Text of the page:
A Well, we used Vision 2012 as a launching pad. There are things that are articulated beautifully in 2012 that we didn’t want to amend: our core convictions, foundational assumptions, unifying academic themes and then our mission statement. Our motto from way back in the 1800s,Pro Ecclesia, Pro Texana — that all stays the same. The new plan is really a way for us to articulate how we want to move forward from 2012.
Q I got the impression it was saying the world out there is so volatile in terms of education, economics, society and resources that we’re going to have to turn on a dime to make a difference.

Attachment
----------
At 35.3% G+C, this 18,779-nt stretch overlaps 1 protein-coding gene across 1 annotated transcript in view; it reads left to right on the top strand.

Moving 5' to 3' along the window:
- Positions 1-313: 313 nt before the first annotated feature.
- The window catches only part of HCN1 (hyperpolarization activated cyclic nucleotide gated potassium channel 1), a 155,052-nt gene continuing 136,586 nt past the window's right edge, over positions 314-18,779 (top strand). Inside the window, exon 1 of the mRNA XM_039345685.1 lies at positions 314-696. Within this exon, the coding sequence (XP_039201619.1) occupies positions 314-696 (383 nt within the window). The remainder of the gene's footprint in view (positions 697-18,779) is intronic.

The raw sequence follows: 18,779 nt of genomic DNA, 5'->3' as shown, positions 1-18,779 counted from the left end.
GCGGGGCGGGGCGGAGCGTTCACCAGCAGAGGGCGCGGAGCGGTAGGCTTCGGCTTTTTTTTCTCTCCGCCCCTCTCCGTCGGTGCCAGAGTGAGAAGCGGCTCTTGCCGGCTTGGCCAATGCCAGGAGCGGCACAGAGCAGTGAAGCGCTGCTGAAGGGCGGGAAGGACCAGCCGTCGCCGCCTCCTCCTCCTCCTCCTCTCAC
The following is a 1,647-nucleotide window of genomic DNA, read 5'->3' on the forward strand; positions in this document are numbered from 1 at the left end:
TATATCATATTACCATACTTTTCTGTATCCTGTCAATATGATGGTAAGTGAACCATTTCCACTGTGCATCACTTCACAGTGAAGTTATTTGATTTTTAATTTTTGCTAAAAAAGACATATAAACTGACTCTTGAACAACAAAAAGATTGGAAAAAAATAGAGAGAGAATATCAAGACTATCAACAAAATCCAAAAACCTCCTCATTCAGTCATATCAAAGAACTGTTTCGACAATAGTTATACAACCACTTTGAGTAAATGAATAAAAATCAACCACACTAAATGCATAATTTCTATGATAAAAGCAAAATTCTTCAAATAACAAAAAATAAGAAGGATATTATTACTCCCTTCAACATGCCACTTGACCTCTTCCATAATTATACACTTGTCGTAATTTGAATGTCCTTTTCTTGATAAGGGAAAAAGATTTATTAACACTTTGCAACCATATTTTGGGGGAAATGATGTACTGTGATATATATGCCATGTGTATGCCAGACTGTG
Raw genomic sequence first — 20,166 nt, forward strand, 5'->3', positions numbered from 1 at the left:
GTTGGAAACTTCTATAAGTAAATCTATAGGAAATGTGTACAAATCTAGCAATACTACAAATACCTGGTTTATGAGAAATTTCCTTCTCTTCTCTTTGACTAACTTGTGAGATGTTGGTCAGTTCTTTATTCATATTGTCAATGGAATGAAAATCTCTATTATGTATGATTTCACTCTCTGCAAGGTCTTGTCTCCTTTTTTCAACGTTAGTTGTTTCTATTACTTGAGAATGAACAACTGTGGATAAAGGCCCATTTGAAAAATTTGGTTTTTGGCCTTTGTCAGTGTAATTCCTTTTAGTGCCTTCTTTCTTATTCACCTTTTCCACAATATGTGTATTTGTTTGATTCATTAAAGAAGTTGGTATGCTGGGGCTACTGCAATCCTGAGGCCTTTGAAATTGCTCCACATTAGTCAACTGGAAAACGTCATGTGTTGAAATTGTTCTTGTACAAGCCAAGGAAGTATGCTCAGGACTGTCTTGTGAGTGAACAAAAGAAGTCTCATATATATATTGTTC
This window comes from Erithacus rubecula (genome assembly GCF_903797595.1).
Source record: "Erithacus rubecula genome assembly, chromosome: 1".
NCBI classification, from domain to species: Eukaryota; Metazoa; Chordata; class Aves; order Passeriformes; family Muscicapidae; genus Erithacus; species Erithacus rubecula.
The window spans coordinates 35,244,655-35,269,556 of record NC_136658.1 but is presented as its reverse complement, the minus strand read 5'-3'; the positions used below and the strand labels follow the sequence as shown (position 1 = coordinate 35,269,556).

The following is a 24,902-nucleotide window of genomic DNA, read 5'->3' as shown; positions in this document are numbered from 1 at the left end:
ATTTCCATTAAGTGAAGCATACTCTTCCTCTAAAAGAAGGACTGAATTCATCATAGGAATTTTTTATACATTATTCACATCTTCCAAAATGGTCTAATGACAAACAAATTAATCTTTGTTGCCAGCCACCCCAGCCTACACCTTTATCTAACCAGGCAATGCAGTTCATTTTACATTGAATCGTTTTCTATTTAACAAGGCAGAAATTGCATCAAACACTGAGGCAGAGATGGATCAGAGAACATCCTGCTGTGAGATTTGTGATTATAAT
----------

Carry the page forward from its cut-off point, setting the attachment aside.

A That’s actually a very good interpretation. We came up with six aspirational statements. You’ll notice how they differ from the 12 imperatives of Baylor Vision 2012. These aspirational statements are what we would think of as ends. With these in mind, we’re going to go about doing certain things — hiring faculty of a certain sort, engaging with the community in particular ways. But you’re exactly right. We’re not going to say specifically what we’re going to do so we can react quickly to the opportunities as they arise. We don’t want to put a stake in the ground and say, “We will start this new school” or “We will build this building” because we can’t possibly know in three, five or 10 years what the right thing will be to do because of the economy, the state of higher education and the resources that are available.